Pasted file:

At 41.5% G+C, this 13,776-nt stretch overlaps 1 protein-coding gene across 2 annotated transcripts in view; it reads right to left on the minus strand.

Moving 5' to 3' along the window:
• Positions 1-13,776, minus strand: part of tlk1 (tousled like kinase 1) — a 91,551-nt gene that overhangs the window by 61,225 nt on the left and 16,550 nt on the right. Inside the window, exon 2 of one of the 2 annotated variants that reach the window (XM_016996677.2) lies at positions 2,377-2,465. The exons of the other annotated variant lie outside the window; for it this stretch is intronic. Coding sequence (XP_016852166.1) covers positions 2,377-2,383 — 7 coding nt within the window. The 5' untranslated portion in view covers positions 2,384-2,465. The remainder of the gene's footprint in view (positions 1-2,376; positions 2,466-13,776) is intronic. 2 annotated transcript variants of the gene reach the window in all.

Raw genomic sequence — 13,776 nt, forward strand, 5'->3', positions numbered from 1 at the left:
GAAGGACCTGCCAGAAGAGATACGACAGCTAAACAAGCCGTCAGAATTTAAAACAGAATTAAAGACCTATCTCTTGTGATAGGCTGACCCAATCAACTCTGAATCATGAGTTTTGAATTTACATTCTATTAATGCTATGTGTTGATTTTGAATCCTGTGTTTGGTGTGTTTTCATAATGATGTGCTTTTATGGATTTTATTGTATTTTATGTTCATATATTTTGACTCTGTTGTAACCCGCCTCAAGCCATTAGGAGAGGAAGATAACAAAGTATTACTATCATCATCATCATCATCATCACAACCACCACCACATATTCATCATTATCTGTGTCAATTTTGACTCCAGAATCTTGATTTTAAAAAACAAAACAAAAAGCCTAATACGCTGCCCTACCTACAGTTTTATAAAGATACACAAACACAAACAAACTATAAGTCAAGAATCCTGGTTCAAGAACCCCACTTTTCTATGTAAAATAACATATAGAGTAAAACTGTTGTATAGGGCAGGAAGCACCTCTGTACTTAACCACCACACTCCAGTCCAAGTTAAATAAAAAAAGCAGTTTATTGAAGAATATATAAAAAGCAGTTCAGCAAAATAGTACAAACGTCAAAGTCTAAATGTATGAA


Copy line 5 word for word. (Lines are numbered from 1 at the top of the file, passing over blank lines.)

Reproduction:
GAAGGACCTGCCAGAAGAGATACGACAGCTAAACAAGCCGTCAGAATTTAAAACAGAATTAAAGACCTATCTCTTGTGATAGGCTGACCCAATCAACTCTGAATCATGAGTTTTGAATTTACATTCTATTAATGCTATGTGTTGATTTTGAATCCTGTGTTTGGTGTGTTTTCATAATGATGTGCTTTTATGGATTTTATTGTATTTTATGTTCATATATTTTGACTCTGTTGTAACCCGCCTCAAGCCATTAGGAGAGGAAGATAACAAAGTATTACTATCATCATCATCATCATCATCACAACCACCACCACATATTCATCATTATCTGTGTCAATTTTGACTCCAGAATCTTGATTTTAAAAAACAAAACAAAAAGCCTAATACGCTGCCCTACCTACAGTTTTATAAAGATACACAAACACAAACAAACTATAAGTCAAGAATCCTGGTTCAAGAACCCCACTTTTCTATGTAAAATAACATATAGAGTAAAACTGTTGTATAGGGCAGGAAGCACCTCTGTACTTAACCACCACACTCCAGTCCAAGTTAAATAAAAAAAGCAGTTTATTGAAGAATATATAAAAAGCAGTTCAGCAAAATAGTACAAACGTCAAAGTCTAAATGTATGAA